Golfing Green on the Seacoast


blade of grass

ecstaticist @ flickr

At the Sagamore-Hampton Golf Club in North Hampton, maintaining grass is a science. And that’s a very good thing. Did you know there are six golf courses in just the Winnicut River watershed alone?  And that’s just one small portion of the estuary.

It should come as no surprise that fertilizer is considered one of the major sources of nitrogen pollution. Homeowners – along with farmers – are the biggest users of fertilizer in the watershed. Fertilizer is also used on athletic fields and golf courses.

As Waterkeeper, part of my job is to educate people on how they, as individuals, can help protect the Great Bay estuary from pollution. As documented in PREP’s 2013 State of the Estuaries report, there are increasing nitrogen concentrations in Great Bay. The loss of eelgrass – the cornerstone of the Great Bay ecosystem – is a major cause of concern. Reducing sources of nitrogen pollution – along with other pollutants such as pesticides – is essential to improving water quality.

Sagamore-Hampton is setting an example for other golf courses and the rest of us to follow. According to Richard Luff, President and co-owner, “The Golf Club has been naturally maintained since its inception in the early 60’s, perfecting a maintenance program that is nearly 90% independent of chemically-based fertilizers, pesticides and herbicides.”

On the greens, the weeds are hand-picked instead of using herbicides.  On the fairways they cultivate multiple grass species as opposed to a mono culture.  This creates a patchwork of grass species that are less susceptible to disease, drought, and pests.  They also allow clover, a nitrogen fixing plant, to grow freely on the fairways, tees, and in the rough.  When fertilizer is applied they only use an organic, slow release nitrogen mix that is up to 70-90 percent water insoluble.    As Richard noted, the key to low input course management is often waiting and seeing, not over reacting and treating.

Last year, the Club decided to go one step further and join the Audubon International Cooperative Sanctuary Program for Golf. Audubon provides information to help golf course personnel with the key environmental components including chemical use reduction, water quality management and conservation, wildlife and habitat management, and outreach and education. Audubon’s real goal is to make us better stewards of our natural resources. As noted in their program statement, “The strongest part of the certification process is that it forces us to rethink our methods and manner of conducting business. It challenges our “status quo” by directing our thoughts and actions toward environmental awareness and changes our definitions of responsibility.”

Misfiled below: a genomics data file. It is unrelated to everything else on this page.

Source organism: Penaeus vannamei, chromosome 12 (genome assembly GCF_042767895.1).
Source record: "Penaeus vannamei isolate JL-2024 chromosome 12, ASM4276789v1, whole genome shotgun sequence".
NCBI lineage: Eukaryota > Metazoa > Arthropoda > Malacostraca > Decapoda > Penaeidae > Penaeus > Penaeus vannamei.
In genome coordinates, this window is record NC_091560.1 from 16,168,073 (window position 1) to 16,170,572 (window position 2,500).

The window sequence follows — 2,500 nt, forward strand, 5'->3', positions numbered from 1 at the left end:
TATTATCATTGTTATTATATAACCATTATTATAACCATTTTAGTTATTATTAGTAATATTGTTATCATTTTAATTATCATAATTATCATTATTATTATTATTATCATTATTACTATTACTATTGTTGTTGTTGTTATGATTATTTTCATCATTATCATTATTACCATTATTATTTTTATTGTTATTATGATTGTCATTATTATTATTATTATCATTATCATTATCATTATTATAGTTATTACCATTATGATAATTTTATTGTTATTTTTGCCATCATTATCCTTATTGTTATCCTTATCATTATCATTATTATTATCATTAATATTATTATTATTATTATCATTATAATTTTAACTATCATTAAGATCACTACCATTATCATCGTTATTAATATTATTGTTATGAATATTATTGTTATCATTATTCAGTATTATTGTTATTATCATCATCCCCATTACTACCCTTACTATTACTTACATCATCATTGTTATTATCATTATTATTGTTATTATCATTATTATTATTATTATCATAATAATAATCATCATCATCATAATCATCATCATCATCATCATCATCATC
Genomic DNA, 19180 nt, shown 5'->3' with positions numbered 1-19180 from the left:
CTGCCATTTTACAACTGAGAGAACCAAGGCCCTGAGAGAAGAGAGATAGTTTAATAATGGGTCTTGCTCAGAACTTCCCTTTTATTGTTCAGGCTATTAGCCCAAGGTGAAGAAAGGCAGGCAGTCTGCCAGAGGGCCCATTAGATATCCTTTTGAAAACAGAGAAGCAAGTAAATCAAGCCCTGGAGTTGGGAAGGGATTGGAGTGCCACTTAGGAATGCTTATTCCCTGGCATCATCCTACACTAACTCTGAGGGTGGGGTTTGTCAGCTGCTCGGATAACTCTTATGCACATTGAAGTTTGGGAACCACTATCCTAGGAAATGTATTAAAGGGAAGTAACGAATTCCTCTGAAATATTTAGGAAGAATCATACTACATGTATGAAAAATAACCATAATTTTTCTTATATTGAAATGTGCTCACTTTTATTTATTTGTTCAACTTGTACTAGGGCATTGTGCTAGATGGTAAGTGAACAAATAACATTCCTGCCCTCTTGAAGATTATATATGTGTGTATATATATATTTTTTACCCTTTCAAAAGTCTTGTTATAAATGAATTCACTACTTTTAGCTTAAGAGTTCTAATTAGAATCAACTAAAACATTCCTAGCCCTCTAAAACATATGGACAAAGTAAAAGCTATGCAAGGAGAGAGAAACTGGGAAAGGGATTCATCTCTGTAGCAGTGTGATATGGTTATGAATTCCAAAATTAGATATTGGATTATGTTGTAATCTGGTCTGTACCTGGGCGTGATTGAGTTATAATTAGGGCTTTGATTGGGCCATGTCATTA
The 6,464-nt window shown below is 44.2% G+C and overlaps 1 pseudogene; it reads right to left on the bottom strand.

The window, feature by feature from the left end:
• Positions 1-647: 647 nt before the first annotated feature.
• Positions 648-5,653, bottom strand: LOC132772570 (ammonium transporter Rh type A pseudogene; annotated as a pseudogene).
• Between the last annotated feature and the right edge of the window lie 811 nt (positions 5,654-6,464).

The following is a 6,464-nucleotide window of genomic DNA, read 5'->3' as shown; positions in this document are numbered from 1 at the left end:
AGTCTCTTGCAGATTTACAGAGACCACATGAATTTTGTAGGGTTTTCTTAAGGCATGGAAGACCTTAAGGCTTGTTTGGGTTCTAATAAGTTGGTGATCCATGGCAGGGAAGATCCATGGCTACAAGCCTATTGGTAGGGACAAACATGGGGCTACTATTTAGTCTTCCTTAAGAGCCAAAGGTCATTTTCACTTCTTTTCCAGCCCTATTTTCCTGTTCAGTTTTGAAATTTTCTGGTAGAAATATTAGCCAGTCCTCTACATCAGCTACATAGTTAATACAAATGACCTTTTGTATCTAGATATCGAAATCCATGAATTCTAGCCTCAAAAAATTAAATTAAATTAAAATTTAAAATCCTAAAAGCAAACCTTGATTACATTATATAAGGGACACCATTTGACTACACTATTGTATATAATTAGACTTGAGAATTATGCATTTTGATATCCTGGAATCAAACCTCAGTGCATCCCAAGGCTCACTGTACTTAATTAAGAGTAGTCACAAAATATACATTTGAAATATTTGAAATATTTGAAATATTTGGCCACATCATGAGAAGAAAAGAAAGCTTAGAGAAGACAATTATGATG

To qualify for the program, the club had to initiate a comprehensive water quality monitoring program that looked at physical parameters, nutrients, and the presence of macro invertebrates. With the certification process now complete, the club is required to conduct periodic water quality testing. I’ll be working with the UNH Sea Grant Citizen Research Volunteer (CRV) program to implement testing three times a year.

If you play golf, I highly encourage you to check out the course and learn more about their environmental practices (like CLF, they also are a member of the Green Alliance). And if you are a homeowner and would like to reduce your impacts through better management practices, you can read my previous blog on Lawn Tips for a Healthy Great Bay. You can also read about New Castle’s Lawn to Lobsters program that is designed to assist homeowners in managing their properties.

For more information about the Great Bay-Piscataqua Waterkeeper and my work to protect the Great Bay estuary, visit: https://www.clf.org/great-bay-waterkeeper/. You can also follow me on Facebook and Twitter.

 

 

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